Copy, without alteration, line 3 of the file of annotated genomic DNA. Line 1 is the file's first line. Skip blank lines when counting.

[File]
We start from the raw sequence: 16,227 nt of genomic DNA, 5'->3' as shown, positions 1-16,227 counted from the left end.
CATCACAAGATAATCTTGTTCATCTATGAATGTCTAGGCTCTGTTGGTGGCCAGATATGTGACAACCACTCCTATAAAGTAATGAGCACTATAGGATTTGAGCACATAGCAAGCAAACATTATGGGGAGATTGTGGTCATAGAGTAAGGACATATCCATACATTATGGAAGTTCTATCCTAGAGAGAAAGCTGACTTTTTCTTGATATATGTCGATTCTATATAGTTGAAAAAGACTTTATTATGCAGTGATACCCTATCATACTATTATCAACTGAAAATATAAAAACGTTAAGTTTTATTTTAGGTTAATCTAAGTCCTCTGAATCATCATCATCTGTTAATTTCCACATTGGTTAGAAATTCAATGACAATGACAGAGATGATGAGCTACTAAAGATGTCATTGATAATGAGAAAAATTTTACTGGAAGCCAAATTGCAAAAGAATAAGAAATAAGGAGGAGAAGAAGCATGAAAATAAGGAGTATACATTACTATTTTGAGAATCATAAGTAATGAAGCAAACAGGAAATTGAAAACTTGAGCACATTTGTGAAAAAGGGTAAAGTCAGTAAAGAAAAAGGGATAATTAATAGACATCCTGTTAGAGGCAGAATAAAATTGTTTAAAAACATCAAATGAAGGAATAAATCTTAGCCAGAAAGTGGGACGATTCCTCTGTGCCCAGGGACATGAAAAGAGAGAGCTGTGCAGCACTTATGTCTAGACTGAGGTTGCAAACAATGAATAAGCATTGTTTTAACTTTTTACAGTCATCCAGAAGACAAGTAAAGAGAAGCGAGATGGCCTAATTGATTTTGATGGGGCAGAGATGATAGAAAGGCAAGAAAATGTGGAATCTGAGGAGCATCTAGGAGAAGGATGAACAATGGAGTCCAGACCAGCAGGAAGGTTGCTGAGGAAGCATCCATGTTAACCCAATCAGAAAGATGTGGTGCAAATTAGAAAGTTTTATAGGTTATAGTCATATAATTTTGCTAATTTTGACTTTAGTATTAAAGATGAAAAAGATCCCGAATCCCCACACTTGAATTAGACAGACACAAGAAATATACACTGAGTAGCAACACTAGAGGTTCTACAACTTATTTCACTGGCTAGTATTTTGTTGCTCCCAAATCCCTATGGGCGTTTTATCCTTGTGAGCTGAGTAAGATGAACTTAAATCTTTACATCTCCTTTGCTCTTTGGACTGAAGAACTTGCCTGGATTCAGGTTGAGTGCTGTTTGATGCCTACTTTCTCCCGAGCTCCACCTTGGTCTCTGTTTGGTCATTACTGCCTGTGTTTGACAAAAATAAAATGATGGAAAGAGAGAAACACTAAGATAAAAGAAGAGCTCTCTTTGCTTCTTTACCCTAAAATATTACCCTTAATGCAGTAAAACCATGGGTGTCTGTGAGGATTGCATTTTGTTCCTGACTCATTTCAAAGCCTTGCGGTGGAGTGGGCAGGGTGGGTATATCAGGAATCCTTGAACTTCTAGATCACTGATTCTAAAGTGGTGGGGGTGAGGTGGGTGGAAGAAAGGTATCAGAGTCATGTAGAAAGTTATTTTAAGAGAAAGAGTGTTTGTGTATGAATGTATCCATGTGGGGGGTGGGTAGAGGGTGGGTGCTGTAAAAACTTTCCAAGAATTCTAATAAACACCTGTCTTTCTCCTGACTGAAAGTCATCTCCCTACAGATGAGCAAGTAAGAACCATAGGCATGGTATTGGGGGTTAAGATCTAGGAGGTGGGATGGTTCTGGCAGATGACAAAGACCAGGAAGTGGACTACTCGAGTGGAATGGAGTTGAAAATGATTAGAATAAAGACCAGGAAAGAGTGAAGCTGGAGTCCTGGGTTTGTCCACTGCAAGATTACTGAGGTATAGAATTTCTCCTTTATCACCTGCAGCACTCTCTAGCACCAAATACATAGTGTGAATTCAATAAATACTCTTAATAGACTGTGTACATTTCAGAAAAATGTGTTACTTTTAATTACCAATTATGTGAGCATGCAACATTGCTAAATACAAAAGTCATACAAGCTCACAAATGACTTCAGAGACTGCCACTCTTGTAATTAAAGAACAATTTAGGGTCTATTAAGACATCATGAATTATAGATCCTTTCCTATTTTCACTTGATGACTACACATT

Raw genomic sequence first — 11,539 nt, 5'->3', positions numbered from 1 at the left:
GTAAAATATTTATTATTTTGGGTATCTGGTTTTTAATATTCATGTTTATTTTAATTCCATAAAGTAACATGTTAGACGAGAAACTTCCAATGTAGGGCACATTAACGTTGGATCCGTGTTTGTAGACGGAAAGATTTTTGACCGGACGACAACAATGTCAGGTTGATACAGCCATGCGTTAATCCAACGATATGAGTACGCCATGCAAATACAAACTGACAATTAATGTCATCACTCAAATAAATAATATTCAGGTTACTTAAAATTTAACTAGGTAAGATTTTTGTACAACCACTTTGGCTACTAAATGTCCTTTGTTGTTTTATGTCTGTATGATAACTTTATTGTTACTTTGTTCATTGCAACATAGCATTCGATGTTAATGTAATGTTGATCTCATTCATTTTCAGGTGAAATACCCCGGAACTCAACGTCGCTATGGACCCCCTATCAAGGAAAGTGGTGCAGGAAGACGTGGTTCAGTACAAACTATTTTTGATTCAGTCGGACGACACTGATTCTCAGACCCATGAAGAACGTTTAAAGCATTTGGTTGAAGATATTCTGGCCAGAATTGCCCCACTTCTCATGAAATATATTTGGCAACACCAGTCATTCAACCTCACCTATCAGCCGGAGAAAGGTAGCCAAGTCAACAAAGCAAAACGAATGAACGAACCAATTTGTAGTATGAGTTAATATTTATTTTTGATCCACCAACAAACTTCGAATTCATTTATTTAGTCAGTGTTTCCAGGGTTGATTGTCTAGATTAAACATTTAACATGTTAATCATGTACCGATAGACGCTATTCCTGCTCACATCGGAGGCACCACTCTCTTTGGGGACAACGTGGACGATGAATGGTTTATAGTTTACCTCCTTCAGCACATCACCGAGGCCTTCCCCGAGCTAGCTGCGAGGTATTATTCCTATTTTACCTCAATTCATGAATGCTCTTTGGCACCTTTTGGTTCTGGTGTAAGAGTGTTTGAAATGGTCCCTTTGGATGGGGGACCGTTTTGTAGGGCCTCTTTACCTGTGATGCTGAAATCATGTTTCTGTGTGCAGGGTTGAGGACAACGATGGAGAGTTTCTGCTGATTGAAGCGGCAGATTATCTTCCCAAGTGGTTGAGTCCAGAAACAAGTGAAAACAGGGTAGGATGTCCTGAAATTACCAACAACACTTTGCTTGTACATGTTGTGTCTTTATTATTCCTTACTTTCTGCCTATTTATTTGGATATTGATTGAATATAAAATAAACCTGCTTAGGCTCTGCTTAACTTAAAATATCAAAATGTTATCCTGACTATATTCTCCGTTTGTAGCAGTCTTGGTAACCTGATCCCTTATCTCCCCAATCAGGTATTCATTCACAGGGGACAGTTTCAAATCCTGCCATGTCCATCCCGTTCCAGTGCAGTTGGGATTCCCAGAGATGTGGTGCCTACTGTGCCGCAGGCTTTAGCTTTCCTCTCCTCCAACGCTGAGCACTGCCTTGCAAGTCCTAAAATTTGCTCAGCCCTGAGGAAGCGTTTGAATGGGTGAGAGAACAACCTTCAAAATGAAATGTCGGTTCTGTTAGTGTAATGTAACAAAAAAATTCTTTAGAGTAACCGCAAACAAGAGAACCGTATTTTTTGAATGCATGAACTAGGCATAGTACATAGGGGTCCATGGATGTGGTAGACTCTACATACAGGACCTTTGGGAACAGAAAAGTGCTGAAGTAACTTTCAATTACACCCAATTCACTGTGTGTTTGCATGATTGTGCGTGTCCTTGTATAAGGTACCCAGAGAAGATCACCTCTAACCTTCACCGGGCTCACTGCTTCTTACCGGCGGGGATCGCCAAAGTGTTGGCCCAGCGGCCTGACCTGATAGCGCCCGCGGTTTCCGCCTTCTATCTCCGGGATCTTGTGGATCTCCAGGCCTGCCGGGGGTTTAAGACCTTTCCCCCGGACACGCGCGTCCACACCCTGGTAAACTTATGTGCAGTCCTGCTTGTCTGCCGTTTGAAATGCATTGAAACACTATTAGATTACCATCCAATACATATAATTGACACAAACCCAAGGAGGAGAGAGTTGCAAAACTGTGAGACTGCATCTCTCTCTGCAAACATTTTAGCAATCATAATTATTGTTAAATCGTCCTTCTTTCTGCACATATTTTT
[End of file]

Raw genomic sequence first — 11,539 nt, 5'->3', positions numbered from 1 at the left: